Dota 2: As Quincy Crew rise in North America, Quinn is focusing on himself

·Contributor
·5 min read

Quincy Crew continued their dominant run in the 2021-2022 Dota Pro Circuit (DPC) Summer regional league for North America, sweeping Nouns Esports on Thursday (30 June).

The Crew currently have a league-leading 5-0 series score, with a perfect 10-0 game score, with Eastern Europe's Team Spirit the only other team in the DPC that hasn't dropped a game with their 6-0 record.

After winning their latest series, Quincy Crew midlaner Quinn "Quinn" Callahan shared how he prepared for every match, his thoughts on attending the Major, as well as what the team looks for in a coach in the post-match interview.

Here's what he had to say.

Taking a different approach

Quincy Crew will need to make it to at least Top 8 in the Arlington Major to secure a direct invite to TI11. (Photo: Valve Software)
Quincy Crew will need to make it to at least Top 8 in the Arlington Major to secure a direct invite to TI11. (Photo: Valve Software)

Quinn has always been one of the more vocal midlaners in Dota 2, regularly joining in on the team drafts and shot-calling during the game.

For this Tour, though, Quinn is adopting a different style to work with his team's revamped roster.

After parting ways with Milan "MiLAN" Kozomara and Remus "ponlo" Goh Zhi Xian following the Spring Tour, former members Rodrigo "LESLÃO" Santos and Arif "MSS" Anwar returned to Quincy Crew alongside new recruit Adrian "Fata" Trinks, one of the most experienced captains from Western Europe.

Quincy Crew's revamped roster quickly paid dividends, as they sit in a comfortable position to secure a spot in the Summer Major in Arlington, Texas in August.

As one of the longest-tenured members of the squad, Quinn was quick to adapt to this new team environment.

"I am taking a different mental approach to this team compared to other teams in the past. I am historically a player who focuses a lot on the overall team gameplay, trying to reach towards an ideal," said Quinn.

"I am taking a much different approach with this team and focusing more on myself."

This new mental approach has served Quincy Crew well, as the team managed to defeat regional rivals TSM FTX, 2-0, an impressive feat considering TSM's second-place finish at the ESL One Stockholm Major.

For Quinn, he believes that teams should focus on adapting to the game's situation more instead of trying to force a perfect game every time.

"I think a lot of it is a mindset shift, from this is what should be done to this is what our players are good at. Because pushing for ideal is really hard, so I think it's more about accepting how things are happening and playing towards each individual situation," said Quinn.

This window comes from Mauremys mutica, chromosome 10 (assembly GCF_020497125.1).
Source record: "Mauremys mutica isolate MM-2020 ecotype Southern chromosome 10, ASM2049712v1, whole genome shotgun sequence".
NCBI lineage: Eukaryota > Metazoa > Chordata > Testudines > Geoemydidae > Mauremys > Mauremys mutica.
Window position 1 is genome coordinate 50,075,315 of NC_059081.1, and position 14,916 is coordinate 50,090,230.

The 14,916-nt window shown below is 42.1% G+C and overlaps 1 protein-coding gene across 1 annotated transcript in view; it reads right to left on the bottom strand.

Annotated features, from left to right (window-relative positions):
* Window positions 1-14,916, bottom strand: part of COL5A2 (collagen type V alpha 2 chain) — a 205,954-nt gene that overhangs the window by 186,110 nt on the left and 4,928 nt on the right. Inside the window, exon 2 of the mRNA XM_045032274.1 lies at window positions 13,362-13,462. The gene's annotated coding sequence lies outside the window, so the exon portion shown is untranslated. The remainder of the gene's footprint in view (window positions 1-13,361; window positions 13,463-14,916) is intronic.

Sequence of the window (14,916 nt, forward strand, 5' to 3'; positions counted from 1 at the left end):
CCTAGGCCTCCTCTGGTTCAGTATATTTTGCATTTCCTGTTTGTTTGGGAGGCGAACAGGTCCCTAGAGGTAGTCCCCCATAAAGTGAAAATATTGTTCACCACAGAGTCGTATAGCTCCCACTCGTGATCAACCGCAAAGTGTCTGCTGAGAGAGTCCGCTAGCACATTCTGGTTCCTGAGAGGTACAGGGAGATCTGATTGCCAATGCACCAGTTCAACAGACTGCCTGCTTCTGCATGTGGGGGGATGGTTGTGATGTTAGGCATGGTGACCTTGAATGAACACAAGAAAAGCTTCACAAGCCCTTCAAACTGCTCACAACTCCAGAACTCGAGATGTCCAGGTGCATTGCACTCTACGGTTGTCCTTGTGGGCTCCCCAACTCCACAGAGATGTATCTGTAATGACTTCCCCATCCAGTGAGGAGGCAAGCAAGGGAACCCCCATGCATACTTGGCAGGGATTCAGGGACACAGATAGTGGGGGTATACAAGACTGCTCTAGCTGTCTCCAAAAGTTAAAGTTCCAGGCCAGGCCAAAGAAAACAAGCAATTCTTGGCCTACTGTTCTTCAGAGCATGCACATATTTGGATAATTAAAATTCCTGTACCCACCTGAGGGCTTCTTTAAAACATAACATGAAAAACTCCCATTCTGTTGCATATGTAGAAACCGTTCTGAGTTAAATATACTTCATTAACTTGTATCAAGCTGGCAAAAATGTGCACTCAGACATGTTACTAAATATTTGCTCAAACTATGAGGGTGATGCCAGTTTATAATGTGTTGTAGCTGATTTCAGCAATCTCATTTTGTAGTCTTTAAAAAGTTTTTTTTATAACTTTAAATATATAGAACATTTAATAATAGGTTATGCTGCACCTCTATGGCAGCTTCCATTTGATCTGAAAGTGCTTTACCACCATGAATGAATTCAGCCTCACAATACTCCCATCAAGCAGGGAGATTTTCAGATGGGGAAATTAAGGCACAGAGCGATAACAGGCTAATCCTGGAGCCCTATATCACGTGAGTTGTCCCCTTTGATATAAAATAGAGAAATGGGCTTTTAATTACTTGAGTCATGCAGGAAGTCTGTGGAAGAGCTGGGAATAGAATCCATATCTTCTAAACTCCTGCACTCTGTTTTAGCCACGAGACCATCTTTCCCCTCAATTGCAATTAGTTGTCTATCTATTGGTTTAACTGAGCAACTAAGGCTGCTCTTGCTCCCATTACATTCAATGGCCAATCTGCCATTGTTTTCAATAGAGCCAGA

Different teams have different approaches to official games. Some teams like to relax before a match while others spend time planning their drafts and analyzing their teams.

For Quincy Crew, the team likes to play at least one set before facing off their opponents of the day.

"We play pre-official scrim, get the jitters out and build cohesion for that individual day. I've dabbled with breathing exercises and meditation in the past. For whatever reason I haven't stuck to it, maybe it's cause I'm lazy," said Quinn.

Early bad luck

Quincy Crew has had some bad luck this DPC Tour. They were guaranteed a spot in the first Major of the 2021-2022 DPC Season but due to the Spring Major getting canceled, the team missed out.

While Quincy Crew look secure in their spot for the Arlington Major, Quinn says they are still focused on doing their best in the remaining matches.

"It's always good to be on your toes. The Cut pushed Nouns to some pretty close series, they almost lost. So taking The Cut not seriously would be a mistake. [Evil Geniuses (EG)] is obviously EG but to be honest it's very likely whether we go to the Majors is determined by the time we play EG. Points are also really relevant to us, getting the number one seed is important," said Quinn.

After the departure of Maurice "KheZu" Gutmann from the team, Quincy Crew became one of the few teams that play without a coach.

Quinn acknowledged that while coaches can be helpful, there are also risks attached to having one.

"I think coaching is a really tricky situation because there is a lot to be said about synergy and fit between the coach and the players," said Quinn. "So you want someone who you really respect their ideas and get along with well, rather than try to take too much of the driver's seat. So it's just something we need to be really careful about."

Due to several roster changes, Quincy Crew only have 380 DPC points so far and need to secure their place at the next Major if they want a shot at attending The International 11 through direct invites.

Quincy Crew's next match, and arguably their most important of this Tour, will be against The Cut on 5 July.

Otomo is a long-time gaming enthusiast and caster. He has been playing games since he was 10 and is the biggest Dota 2 fan.

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